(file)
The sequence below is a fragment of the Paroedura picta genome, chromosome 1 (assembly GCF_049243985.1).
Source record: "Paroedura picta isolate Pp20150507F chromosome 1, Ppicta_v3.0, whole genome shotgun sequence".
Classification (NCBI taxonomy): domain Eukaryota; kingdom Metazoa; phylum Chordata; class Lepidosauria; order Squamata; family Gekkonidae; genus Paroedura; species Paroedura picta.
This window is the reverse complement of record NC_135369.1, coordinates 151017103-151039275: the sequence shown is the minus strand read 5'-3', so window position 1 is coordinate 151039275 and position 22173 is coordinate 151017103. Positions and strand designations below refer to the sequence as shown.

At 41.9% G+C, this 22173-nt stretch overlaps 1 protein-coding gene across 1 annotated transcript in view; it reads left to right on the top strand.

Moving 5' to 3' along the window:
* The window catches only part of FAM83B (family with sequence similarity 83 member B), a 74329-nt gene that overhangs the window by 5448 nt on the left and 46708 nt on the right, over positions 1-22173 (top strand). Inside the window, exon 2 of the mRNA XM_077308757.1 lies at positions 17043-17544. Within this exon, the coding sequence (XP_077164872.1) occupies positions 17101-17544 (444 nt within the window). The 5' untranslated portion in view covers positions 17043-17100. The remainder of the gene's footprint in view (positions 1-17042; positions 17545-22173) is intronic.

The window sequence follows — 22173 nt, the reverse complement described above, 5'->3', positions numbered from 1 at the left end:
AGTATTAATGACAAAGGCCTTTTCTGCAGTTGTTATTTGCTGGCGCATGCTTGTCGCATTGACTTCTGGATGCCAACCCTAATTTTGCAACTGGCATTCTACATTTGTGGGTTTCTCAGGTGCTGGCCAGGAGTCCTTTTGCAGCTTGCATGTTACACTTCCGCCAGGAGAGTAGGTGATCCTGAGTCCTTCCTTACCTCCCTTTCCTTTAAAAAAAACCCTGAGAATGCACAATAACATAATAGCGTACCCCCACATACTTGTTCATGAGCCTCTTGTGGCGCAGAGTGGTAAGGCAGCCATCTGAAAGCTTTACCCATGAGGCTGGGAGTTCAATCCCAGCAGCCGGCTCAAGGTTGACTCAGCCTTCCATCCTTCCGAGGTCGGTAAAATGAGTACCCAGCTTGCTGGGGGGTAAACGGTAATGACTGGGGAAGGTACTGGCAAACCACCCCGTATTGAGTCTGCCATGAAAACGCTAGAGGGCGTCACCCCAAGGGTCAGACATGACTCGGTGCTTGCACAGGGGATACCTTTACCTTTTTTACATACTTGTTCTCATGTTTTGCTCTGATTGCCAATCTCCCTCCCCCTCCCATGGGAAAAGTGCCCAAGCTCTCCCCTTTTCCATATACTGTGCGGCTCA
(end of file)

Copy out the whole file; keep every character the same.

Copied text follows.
The sequence below is a fragment of the Paroedura picta genome, chromosome 1 (assembly GCF_049243985.1).
Source record: "Paroedura picta isolate Pp20150507F chromosome 1, Ppicta_v3.0, whole genome shotgun sequence".
Classification (NCBI taxonomy): domain Eukaryota; kingdom Metazoa; phylum Chordata; class Lepidosauria; order Squamata; family Gekkonidae; genus Paroedura; species Paroedura picta.
This window is the reverse complement of record NC_135369.1, coordinates 151017103-151039275: the sequence shown is the minus strand read 5'-3', so window position 1 is coordinate 151039275 and position 22173 is coordinate 151017103. Positions and strand designations below refer to the sequence as shown.

At 41.9% G+C, this 22173-nt stretch overlaps 1 protein-coding gene across 1 annotated transcript in view; it reads left to right on the top strand.

Moving 5' to 3' along the window:
* The window catches only part of FAM83B (family with sequence similarity 83 member B), a 74329-nt gene that overhangs the window by 5448 nt on the left and 46708 nt on the right, over positions 1-22173 (top strand). Inside the window, exon 2 of the mRNA XM_077308757.1 lies at positions 17043-17544. Within this exon, the coding sequence (XP_077164872.1) occupies positions 17101-17544 (444 nt within the window). The 5' untranslated portion in view covers positions 17043-17100. The remainder of the gene's footprint in view (positions 1-17042; positions 17545-22173) is intronic.

The window sequence follows — 22173 nt, the reverse complement described above, 5'->3', positions numbered from 1 at the left end:
AGTATTAATGACAAAGGCCTTTTCTGCAGTTGTTATTTGCTGGCGCATGCTTGTCGCATTGACTTCTGGATGCCAACCCTAATTTTGCAACTGGCATTCTACATTTGTGGGTTTCTCAGGTGCTGGCCAGGAGTCCTTTTGCAGCTTGCATGTTACACTTCCGCCAGGAGAGTAGGTGATCCTGAGTCCTTCCTTACCTCCCTTTCCTTTAAAAAAAACCCTGAGAATGCACAATAACATAATAGCGTACCCCCACATACTTGTTCATGAGCCTCTTGTGGCGCAGAGTGGTAAGGCAGCCATCTGAAAGCTTTACCCATGAGGCTGGGAGTTCAATCCCAGCAGCCGGCTCAAGGTTGACTCAGCCTTCCATCCTTCCGAGGTCGGTAAAATGAGTACCCAGCTTGCTGGGGGGTAAACGGTAATGACTGGGGAAGGTACTGGCAAACCACCCCGTATTGAGTCTGCCATGAAAACGCTAGAGGGCGTCACCCCAAGGGTCAGACATGACTCGGTGCTTGCACAGGGGATACCTTTACCTTTTTTACATACTTGTTCTCATGTTTTGCTCTGATTGCCAATCTCCCTCCCCCTCCCATGGGAAAAGTGCCCAAGCTCTCCCCTTTTCCATATACTGTGCGGCTCA